Bestsellers and More
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Highlights this spring include major books from a number
of bestselling thriller authors as well as some exciting
Steve Berry, a founding member of the International Thriller Writers, has
moved to Minotaur, publisher of his 10th novel featuring former U.S.
Justice Department agent Cotton Malone, The Patriot Game. This entry
has an announced first printing of 400,000, and Berry will promote with a
14-city national author tour.
Joseph Finder, another veteran of the bestseller lists, follows 2014’s
Suspicion with another breakneck thriller stand-alone, The Fixer. Dutton is
planning a 100,000-copy first printing and a five-city author tour.
A bestselling mystery author is the hero of Joyce Carol Oates’s tale of sus-
pense, Jack of Spades. “This is Joyce Carol Oates at her most diabolical—
no small statement,” says Otto Penzler, the head of Mysterious Press.
Richard Price, writing as Harry Brandt, delivers The Whites, about a
New York City cop seeking his equivalent of Captain Ahab’s white whale.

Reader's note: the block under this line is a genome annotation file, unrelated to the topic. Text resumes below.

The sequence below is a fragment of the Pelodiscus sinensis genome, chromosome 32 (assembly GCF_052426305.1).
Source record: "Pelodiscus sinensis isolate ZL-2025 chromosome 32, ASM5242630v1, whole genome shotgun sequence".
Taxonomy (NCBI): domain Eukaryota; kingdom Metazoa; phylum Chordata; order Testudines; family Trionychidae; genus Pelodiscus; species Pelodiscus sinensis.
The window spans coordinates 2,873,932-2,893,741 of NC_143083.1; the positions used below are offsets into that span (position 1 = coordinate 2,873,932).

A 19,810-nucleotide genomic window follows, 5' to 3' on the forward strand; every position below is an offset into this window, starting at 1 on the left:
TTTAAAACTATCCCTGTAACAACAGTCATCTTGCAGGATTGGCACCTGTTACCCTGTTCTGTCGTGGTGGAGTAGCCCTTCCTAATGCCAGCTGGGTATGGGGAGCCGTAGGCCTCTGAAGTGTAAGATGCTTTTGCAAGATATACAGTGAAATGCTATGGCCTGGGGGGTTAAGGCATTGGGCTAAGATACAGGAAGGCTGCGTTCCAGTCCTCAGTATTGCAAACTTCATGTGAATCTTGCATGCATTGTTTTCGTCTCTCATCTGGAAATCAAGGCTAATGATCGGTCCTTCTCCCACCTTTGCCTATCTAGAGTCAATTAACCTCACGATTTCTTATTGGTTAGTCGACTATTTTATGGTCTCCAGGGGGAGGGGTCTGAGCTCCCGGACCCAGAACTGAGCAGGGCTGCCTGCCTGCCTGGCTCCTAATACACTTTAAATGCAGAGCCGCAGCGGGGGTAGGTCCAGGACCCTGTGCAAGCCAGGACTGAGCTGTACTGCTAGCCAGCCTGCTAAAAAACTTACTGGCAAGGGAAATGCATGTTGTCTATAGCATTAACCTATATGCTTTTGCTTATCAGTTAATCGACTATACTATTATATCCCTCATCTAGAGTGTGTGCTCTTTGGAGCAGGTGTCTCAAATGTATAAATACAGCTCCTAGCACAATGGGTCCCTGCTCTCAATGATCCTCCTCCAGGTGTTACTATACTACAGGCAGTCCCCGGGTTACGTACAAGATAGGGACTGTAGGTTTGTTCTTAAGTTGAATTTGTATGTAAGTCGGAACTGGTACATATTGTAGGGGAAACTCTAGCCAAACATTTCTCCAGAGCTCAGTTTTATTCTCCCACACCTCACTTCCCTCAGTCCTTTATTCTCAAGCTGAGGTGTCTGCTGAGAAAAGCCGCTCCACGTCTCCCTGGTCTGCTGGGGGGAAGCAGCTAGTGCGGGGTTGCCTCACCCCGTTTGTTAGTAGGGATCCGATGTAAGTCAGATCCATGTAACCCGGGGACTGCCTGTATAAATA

“The Whites is the crime novel of the year—impossible to put down,” says
One of the most anticipated spy thrillers of the year is Jason Matthews’s
where her ex-husband has just died (“a huge new talent,”
Palace of Treason, the sequel to 2013’s Red Sparrow, which won both Edgar
and Thriller awards for best first novel. Another highly anticipated second
novel is The Fifth Gospel by Ian Caldwell, coauthor of The Rule of Four.
David Baldacci calls this religious thriller “erudite and a page-turner, liter-
ary but compulsively readable.”
According to Harlequin executive v-p Loriana Sacilotto, British author
Graeme Cameron’s debut serial-killer novel, Normal, is a “smart, witty and
uniquely gripping read that takes us into the mind of a killer and, against
all expectations and moral compasses, makes us root for him.”
Two first novels involve harrowing journeys: K. T. Medina’s White
Crocodile, in which a woman travels to the killing fields of Cambodia,
says Mo Hayder); and Jax Miller’s Freedom’s Child, in
which a woman convicted of killing her husband goes
looking for the daughter she gave up for adoption years
before (“a powerful new voice,” says Karin Slaughter).
Finally, from the late Heda Margolius Kovály, author of
the Holocaust memoir Under a Cruel Star, comes
Innocence: Or, Murder on Steep Street, a rediscovered gem of Czech lit-
erature that depicts early 1950s Prague under Communist rule.
SPRING 2015 ADULT